Starting a new job comes with a lot of uncertainty. You will need to train in the company’s protocol, learn their culture, and start working with a strange new group of people. But there is one question on the mind of every new employee: When can you ask for vacation days?
In some ways, employers are used to it. It’s not uncommon for an employee to have already scheduled a trip or activity that requires time off. Life doesn’t always stop when someone is unemployed. But what is appropriate when it comes to asking for this kind of time off from a new employer? Here are some things it’s helpful to know.
Three-to-Six Month Rule
Unless you have something specific planned before you start, try to adhere to a three to six month rule before asking for time off. Why? Because if you take significant time off in these first months, you may miss something essential for the onboarding process. You may think it’ll be easy to catch up, but there will be internal dynamics that you can’t control for, no matter how much you plan.
Pay Special Attention to Onboarding
Speaking onboarding, the first 90 days with your new company will be the most critical time. This is where you learn not only the essentials of the job, but also the key factors of how everyone in the office works together. Your onboarding will give you the keys you need to unlock the company culture and learn to work seamlessly within the framework of your new job.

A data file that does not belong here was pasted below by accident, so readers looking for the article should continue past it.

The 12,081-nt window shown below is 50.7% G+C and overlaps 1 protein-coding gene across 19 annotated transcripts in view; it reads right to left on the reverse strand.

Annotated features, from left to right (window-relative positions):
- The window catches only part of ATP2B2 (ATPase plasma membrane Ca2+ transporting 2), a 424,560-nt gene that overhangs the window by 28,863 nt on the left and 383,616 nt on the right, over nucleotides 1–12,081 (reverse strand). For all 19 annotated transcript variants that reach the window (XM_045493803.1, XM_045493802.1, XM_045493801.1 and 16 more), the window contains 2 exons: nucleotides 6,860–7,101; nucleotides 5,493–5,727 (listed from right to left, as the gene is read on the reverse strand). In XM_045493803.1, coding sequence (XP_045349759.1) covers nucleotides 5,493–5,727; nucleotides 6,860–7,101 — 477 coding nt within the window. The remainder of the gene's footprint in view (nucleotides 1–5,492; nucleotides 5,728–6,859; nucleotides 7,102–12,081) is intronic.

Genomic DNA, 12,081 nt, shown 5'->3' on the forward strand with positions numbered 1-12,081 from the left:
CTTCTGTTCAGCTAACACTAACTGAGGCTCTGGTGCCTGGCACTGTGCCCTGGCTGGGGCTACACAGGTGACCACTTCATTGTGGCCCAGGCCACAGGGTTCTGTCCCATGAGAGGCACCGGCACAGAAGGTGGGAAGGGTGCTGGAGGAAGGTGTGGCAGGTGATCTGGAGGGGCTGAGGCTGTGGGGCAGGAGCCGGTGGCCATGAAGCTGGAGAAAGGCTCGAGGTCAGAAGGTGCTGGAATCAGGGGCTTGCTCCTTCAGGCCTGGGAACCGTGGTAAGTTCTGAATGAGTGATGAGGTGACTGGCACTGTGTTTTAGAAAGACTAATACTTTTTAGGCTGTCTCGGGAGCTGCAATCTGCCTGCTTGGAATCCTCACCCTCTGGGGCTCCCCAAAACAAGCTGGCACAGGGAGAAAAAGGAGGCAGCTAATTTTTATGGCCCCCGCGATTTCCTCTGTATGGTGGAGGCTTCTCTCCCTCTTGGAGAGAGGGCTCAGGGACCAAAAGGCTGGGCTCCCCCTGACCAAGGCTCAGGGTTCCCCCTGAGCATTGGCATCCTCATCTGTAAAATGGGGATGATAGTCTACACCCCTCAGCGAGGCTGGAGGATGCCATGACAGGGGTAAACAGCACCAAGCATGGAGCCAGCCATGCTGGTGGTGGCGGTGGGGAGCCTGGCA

Look at the Overall Workload
Of course, there will be some other factors as well that will impact your ability to take time off after starting a new job. If you look at the overall workload, make sure that you’re being fair in your use of time off. If you feel that the workload can’t sustain a vacation right away, put off whatever plans you can. There will come a time when it is possible.
Use All Your Vacation Days
That said, don’t fall into the trap where you feel you have to be at work all the time because things won’t get done or you will be looked at as a slacker. Once you are comfortable in your role, make sure you use all the vacation time you’ve been given. Burn out is a real problem in the US workforce, so it’s critical that employees take the time off they need to recharge before returning to work.